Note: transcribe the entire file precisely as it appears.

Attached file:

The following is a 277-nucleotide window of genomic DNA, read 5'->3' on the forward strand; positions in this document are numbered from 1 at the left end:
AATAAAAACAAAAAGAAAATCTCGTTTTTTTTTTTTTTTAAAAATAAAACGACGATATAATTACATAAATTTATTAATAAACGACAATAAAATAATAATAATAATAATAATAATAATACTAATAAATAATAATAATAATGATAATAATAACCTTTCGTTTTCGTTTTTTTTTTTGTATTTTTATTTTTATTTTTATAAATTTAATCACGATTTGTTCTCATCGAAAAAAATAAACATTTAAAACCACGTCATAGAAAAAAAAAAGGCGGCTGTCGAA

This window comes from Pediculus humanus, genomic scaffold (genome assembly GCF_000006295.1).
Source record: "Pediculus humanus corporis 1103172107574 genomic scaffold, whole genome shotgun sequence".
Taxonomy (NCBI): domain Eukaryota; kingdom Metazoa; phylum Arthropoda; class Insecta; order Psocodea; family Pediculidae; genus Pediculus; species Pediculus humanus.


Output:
The following is a 277-nucleotide window of genomic DNA, read 5'->3' on the forward strand; positions in this document are numbered from 1 at the left end:
AATAAAAACAAAAAGAAAATCTCGTTTTTTTTTTTTTTTAAAAATAAAACGACGATATAATTACATAAATTTATTAATAAACGACAATAAAATAATAATAATAATAATAATAATAATACTAATAAATAATAATAATAATGATAATAATAACCTTTCGTTTTCGTTTTTTTTTTTGTATTTTTATTTTTATTTTTATAAATTTAATCACGATTTGTTCTCATCGAAAAAAATAAACATTTAAAACCACGTCATAGAAAAAAAAAAGGCGGCTGTCGAA

This window comes from Pediculus humanus, genomic scaffold (genome assembly GCF_000006295.1).
Source record: "Pediculus humanus corporis 1103172107574 genomic scaffold, whole genome shotgun sequence".
Taxonomy (NCBI): domain Eukaryota; kingdom Metazoa; phylum Arthropoda; class Insecta; order Psocodea; family Pediculidae; genus Pediculus; species Pediculus humanus.